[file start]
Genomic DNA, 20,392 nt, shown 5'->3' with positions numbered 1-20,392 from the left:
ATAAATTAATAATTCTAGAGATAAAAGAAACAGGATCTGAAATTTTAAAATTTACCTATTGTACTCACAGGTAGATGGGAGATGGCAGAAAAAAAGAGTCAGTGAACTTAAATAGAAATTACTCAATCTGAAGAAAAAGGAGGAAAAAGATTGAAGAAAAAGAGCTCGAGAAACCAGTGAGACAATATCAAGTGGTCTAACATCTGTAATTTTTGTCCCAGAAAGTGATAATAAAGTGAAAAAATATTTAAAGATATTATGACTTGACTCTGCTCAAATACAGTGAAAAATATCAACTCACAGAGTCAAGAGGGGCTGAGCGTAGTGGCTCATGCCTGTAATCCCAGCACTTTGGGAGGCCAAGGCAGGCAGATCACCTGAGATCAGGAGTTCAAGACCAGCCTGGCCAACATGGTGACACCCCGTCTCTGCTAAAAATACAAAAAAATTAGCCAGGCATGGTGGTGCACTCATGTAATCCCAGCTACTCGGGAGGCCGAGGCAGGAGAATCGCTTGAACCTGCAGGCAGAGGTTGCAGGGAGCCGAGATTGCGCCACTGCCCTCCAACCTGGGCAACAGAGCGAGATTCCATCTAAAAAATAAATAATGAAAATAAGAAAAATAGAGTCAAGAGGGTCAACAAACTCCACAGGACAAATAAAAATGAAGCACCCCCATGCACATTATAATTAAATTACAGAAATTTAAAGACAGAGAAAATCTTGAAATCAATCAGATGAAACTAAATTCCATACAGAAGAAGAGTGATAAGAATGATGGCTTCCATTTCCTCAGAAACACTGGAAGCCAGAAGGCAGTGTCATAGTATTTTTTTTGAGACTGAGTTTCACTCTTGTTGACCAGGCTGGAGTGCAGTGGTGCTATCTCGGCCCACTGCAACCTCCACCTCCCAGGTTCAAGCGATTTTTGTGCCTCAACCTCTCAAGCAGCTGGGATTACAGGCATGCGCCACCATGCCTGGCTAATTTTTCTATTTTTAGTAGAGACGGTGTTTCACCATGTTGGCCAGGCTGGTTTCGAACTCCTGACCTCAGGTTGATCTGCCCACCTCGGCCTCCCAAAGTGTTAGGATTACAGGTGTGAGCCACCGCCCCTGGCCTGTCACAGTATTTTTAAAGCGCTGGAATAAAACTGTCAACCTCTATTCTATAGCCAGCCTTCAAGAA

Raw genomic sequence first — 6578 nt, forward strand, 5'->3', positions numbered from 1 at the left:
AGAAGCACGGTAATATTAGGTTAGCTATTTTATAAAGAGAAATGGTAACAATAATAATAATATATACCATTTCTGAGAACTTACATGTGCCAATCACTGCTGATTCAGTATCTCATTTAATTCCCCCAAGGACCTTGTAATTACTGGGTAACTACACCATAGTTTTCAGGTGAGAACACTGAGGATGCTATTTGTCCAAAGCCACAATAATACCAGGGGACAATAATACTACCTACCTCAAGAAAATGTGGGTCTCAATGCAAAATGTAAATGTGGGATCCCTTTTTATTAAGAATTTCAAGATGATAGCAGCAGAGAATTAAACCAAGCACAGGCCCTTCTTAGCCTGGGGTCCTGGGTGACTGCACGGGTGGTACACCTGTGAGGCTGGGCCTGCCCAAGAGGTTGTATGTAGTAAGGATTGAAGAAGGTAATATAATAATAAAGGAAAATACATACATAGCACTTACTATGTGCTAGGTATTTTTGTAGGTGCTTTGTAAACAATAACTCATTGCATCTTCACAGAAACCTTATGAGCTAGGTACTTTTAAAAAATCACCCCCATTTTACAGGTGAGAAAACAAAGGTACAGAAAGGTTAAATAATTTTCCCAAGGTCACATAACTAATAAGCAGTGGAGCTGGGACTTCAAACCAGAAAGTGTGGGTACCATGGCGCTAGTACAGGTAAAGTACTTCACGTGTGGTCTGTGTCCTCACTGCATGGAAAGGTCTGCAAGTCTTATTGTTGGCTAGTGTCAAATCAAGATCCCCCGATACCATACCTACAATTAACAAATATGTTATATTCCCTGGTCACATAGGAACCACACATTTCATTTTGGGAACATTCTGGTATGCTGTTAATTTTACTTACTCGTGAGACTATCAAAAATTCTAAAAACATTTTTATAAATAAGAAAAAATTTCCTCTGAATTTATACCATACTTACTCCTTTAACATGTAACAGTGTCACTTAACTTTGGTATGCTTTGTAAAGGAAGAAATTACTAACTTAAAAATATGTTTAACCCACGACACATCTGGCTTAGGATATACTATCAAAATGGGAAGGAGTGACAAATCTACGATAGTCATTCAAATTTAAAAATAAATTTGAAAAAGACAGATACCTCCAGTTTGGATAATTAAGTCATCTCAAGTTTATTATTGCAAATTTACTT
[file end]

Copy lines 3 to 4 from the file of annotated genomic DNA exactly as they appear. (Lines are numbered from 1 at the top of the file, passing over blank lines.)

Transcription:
Raw genomic sequence first — 6578 nt, forward strand, 5'->3', positions numbered from 1 at the left:
AGAAGCACGGTAATATTAGGTTAGCTATTTTATAAAGAGAAATGGTAACAATAATAATAATATATACCATTTCTGAGAACTTACATGTGCCAATCACTGCTGATTCAGTATCTCATTTAATTCCCCCAAGGACCTTGTAATTACTGGGTAACTACACCATAGTTTTCAGGTGAGAACACTGAGGATGCTATTTGTCCAAAGCCACAATAATACCAGGGGACAATAATACTACCTACCTCAAGAAAATGTGGGTCTCAATGCAAAATGTAAATGTGGGATCCCTTTTTATTAAGAATTTCAAGATGATAGCAGCAGAGAATTAAACCAAGCACAGGCCCTTCTTAGCCTGGGGTCCTGGGTGACTGCACGGGTGGTACACCTGTGAGGCTGGGCCTGCCCAAGAGGTTGTATGTAGTAAGGATTGAAGAAGGTAATATAATAATAAAGGAAAATACATACATAGCACTTACTATGTGCTAGGTATTTTTGTAGGTGCTTTGTAAACAATAACTCATTGCATCTTCACAGAAACCTTATGAGCTAGGTACTTTTAAAAAATCACCCCCATTTTACAGGTGAGAAAACAAAGGTACAGAAAGGTTAAATAATTTTCCCAAGGTCACATAACTAATAAGCAGTGGAGCTGGGACTTCAAACCAGAAAGTGTGGGTACCATGGCGCTAGTACAGGTAAAGTACTTCACGTGTGGTCTGTGTCCTCACTGCATGGAAAGGTCTGCAAGTCTTATTGTTGGCTAGTGTCAAATCAAGATCCCCCGATACCATACCTACAATTAACAAATATGTTATATTCCCTGGTCACATAGGAACCACACATTTCATTTTGGGAACATTCTGGTATGCTGTTAATTTTACTTACTCGTGAGACTATCAAAAATTCTAAAAACATTTTTATAAATAAGAAAAAATTTCCTCTGAATTTATACCATACTTACTCCTTTAACATGTAACAGTGTCACTTAACTTTGGTATGCTTTGTAAAGGAAGAAATTACTAACTTAAAAATATGTTTAACCCACGACACATCTGGCTTAGGATATACTATCAAAATGGGAAGGAGTGACAAATCTACGATAGTCATTCAAATTTAAAAATAAATTTGAAAAAGACAGATACCTCCAGTTTGGATAATTAAGTCATCTCAAGTTTATTATTGCAAATTTACTT